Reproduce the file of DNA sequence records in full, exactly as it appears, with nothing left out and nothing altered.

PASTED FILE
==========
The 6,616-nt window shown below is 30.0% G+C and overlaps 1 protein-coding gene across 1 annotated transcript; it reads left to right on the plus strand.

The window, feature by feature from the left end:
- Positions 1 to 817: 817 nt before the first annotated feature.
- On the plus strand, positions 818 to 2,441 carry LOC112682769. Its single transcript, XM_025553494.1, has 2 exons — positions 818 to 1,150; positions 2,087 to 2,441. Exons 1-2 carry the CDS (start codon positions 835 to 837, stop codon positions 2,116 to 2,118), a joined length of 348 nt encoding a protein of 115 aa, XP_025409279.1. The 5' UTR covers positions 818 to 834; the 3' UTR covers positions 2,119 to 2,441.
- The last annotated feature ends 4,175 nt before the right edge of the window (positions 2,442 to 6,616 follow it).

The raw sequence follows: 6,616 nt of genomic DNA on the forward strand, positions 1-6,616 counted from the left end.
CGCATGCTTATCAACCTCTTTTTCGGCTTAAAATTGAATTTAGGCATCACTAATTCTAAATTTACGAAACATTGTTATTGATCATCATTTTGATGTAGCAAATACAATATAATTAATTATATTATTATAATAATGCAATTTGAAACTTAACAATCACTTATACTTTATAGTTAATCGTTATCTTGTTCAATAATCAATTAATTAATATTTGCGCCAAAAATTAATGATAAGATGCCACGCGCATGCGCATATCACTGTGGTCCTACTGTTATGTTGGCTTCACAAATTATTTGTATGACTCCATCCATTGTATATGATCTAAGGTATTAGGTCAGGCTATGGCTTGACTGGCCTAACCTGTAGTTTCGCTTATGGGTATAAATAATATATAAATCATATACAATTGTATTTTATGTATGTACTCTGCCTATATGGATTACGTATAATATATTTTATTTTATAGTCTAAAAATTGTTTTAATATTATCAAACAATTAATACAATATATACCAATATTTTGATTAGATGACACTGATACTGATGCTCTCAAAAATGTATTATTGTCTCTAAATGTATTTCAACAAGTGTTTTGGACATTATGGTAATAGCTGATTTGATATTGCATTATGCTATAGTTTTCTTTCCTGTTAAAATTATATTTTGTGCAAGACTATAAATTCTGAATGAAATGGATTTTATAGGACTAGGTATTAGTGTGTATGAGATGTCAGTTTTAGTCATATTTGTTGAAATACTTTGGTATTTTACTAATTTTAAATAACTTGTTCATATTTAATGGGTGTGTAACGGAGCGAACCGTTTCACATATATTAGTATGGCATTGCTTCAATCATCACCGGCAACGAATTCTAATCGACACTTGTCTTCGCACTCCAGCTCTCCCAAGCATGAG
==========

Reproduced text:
The 6,616-nt window shown below is 30.0% G+C and overlaps 1 protein-coding gene across 1 annotated transcript; it reads left to right on the plus strand.

The window, feature by feature from the left end:
- Positions 1 to 817: 817 nt before the first annotated feature.
- On the plus strand, positions 818 to 2,441 carry LOC112682769. Its single transcript, XM_025553494.1, has 2 exons — positions 818 to 1,150; positions 2,087 to 2,441. Exons 1-2 carry the CDS (start codon positions 835 to 837, stop codon positions 2,116 to 2,118), a joined length of 348 nt encoding a protein of 115 aa, XP_025409279.1. The 5' UTR covers positions 818 to 834; the 3' UTR covers positions 2,119 to 2,441.
- The last annotated feature ends 4,175 nt before the right edge of the window (positions 2,442 to 6,616 follow it).

The raw sequence follows: 6,616 nt of genomic DNA on the forward strand, positions 1-6,616 counted from the left end.
CGCATGCTTATCAACCTCTTTTTCGGCTTAAAATTGAATTTAGGCATCACTAATTCTAAATTTACGAAACATTGTTATTGATCATCATTTTGATGTAGCAAATACAATATAATTAATTATATTATTATAATAATGCAATTTGAAACTTAACAATCACTTATACTTTATAGTTAATCGTTATCTTGTTCAATAATCAATTAATTAATATTTGCGCCAAAAATTAATGATAAGATGCCACGCGCATGCGCATATCACTGTGGTCCTACTGTTATGTTGGCTTCACAAATTATTTGTATGACTCCATCCATTGTATATGATCTAAGGTATTAGGTCAGGCTATGGCTTGACTGGCCTAACCTGTAGTTTCGCTTATGGGTATAAATAATATATAAATCATATACAATTGTATTTTATGTATGTACTCTGCCTATATGGATTACGTATAATATATTTTATTTTATAGTCTAAAAATTGTTTTAATATTATCAAACAATTAATACAATATATACCAATATTTTGATTAGATGACACTGATACTGATGCTCTCAAAAATGTATTATTGTCTCTAAATGTATTTCAACAAGTGTTTTGGACATTATGGTAATAGCTGATTTGATATTGCATTATGCTATAGTTTTCTTTCCTGTTAAAATTATATTTTGTGCAAGACTATAAATTCTGAATGAAATGGATTTTATAGGACTAGGTATTAGTGTGTATGAGATGTCAGTTTTAGTCATATTTGTTGAAATACTTTGGTATTTTACTAATTTTAAATAACTTGTTCATATTTAATGGGTGTGTAACGGAGCGAACCGTTTCACATATATTAGTATGGCATTGCTTCAATCATCACCGGCAACGAATTCTAATCGACACTTGTCTTCGCACTCCAGCTCTCCCAAGCATGAG